If you’re not fussy about who once might have sweated into the armpits, there are hun­dreds of mostly second-hand bargains to be had at Footballnotmuggybonehead (no, I don’t want to know what it means either). There are few pictures to show you what you’re buying and shirts are graded out of ten for condition and scarcity value, but prices start as low as a fiver. The selection is mainly from England and Scotland, but you can still find shirts from Rostock to Romania and sometimes beyond, while a picture gallery covering a select few sides may give you an idea of the standard of shirt you can expect for your obsession.

For an even more eclectic selection, try Premiershirts, which as well as those spor­ted by tubby lads watching down the pub offers some jerseys worn in actual proper games. The range stretches down to non-League and sporadically abroad, with prices generally around the £25 mark (plus occasional sales knocking 25 per cent off everything). However, although all shirts are pic­tured, the site doesn’t tell you what year they are from, which may not seem that important to the layman, but if you’re sad enough to look you’ll be sad enough to care. Marvel, too, at the garish design horrors on display in The Hall of Shame.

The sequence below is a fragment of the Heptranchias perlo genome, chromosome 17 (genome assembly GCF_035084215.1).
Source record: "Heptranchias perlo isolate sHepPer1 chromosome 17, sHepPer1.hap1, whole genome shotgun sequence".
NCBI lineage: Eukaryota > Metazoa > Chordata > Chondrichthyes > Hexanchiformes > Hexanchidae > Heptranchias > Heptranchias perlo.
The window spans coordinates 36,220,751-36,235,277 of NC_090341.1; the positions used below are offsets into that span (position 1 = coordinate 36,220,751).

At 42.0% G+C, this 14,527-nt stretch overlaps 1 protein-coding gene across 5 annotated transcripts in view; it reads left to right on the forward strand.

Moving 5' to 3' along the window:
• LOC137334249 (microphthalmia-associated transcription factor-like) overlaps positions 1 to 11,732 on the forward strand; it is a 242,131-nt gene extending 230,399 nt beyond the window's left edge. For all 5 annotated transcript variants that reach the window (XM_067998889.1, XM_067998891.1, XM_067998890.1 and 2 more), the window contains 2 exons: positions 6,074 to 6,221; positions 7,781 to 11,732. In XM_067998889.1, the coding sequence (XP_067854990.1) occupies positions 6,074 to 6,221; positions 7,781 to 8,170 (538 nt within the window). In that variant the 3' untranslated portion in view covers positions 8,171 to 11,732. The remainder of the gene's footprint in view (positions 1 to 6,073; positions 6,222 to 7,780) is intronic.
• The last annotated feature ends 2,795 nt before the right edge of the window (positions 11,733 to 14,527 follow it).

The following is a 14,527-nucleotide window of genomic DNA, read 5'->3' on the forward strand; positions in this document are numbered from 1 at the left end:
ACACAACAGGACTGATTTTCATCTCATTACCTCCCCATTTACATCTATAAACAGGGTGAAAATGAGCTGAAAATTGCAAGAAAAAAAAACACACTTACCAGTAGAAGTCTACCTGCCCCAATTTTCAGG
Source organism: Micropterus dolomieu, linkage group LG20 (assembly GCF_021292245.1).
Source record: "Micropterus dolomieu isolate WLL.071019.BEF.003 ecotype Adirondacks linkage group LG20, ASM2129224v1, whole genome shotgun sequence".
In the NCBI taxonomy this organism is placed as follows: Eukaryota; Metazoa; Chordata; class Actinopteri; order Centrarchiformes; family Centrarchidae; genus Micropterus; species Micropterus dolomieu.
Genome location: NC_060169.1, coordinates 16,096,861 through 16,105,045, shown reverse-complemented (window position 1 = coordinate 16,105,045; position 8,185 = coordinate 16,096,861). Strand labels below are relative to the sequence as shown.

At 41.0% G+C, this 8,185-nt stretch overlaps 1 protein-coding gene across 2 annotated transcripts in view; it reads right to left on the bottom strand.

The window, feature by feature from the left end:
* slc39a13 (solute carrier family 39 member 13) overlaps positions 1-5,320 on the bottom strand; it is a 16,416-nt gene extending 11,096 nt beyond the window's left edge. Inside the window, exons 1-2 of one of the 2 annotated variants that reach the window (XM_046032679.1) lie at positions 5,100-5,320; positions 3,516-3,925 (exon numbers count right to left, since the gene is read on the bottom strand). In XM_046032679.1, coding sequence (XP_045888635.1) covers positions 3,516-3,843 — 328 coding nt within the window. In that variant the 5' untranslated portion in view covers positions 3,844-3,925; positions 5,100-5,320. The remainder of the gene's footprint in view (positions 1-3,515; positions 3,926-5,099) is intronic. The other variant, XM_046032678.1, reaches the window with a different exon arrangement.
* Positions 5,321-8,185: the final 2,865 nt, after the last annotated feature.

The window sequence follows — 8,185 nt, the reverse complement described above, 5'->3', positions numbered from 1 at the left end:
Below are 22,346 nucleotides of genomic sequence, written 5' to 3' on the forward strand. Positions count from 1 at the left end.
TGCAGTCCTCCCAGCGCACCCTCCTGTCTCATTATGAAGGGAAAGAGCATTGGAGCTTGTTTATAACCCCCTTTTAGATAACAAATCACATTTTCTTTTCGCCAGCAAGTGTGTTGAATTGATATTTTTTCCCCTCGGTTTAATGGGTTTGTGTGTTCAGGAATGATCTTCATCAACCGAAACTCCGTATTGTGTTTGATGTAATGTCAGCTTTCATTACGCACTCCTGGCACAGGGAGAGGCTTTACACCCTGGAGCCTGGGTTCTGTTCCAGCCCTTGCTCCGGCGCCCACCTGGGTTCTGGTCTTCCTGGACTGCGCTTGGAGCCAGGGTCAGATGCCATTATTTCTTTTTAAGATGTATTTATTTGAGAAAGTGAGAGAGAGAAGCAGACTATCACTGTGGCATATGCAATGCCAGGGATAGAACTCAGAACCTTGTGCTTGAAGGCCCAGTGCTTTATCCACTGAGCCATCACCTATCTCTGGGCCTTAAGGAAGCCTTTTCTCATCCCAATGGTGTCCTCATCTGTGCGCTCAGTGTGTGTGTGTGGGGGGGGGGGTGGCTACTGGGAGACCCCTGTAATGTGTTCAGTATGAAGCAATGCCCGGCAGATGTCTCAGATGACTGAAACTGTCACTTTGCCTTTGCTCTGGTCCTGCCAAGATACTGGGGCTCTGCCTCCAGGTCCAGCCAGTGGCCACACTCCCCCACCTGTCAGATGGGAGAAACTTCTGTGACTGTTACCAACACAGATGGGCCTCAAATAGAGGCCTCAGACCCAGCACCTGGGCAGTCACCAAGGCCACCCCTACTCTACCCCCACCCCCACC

Finally, at the time of writing the proprietors of the estimable Toffs were offering all their old cotton classics online at a reasonable £29.99. Not only will your shirt be free of intrusive sponsors’ names, it might even be comfortable too.

Internet Top 10 'Cult' Replica Shirt Bargains

1 New England Revolution away, 2000-01, Subside Sports, £24.99. Posture in this navy blue top sporting the pithy slogan REVOLUTION

2 Bedford Town, season unknown, “game worn”, Premiershirts, £30. Lie to strangers about your halcyon years in the Ryman League and cold, hard pitches on a Tuesday night in Maidenhead

3 Chievo third shirt, 2002-03, Subside Sports, £22.99. Annoy the Serie A purists with this sky-blue change kit for the perennial Italian underdogs

4 Sepp Maier goalie shirt, West Germany, Toffs, £29.99. Pay homage to the Teutonic all-black cat

5 Cerro Sporteno home, 2002, Subside Sports, £24.99. Narrow azure and white stripes. Paraguayan league chic

6 Albion Rovers, yellow with white sleeves, Toffs, £29.99. “Wiz that yooz I seen at Cliftonhill in 1964, son?” Maybe. Maybe not

7 Cork City home, 1996-97, footballnotmuggybonehead, £21. Cult collectors rarely object to beer advertising, for some reason – in this case, Guinness

8 Outlane FC, season unknown, “game worn”, Premiershirts, £12. Heaven – a no-name shirt from the Liverpool Amateur League

9 Persepolis away, 2001-02, Subside Sports, £16.99. From the arid plains of Iran’s Azadegan League. Revel in the contradiction of Japanese corporate sponsorship in an Islamic state

10 Aldershot, mauve with blue V-neck and cuffs, Toffs, £29.99. Amaze colleagues with John Dungworth impressions during quiet times at work

From WSC 207 May 2004. What was happening this month

Sign up to the WSC Weekly Howl - a small portion of despair and enlightenment delivered to your inbox every Friday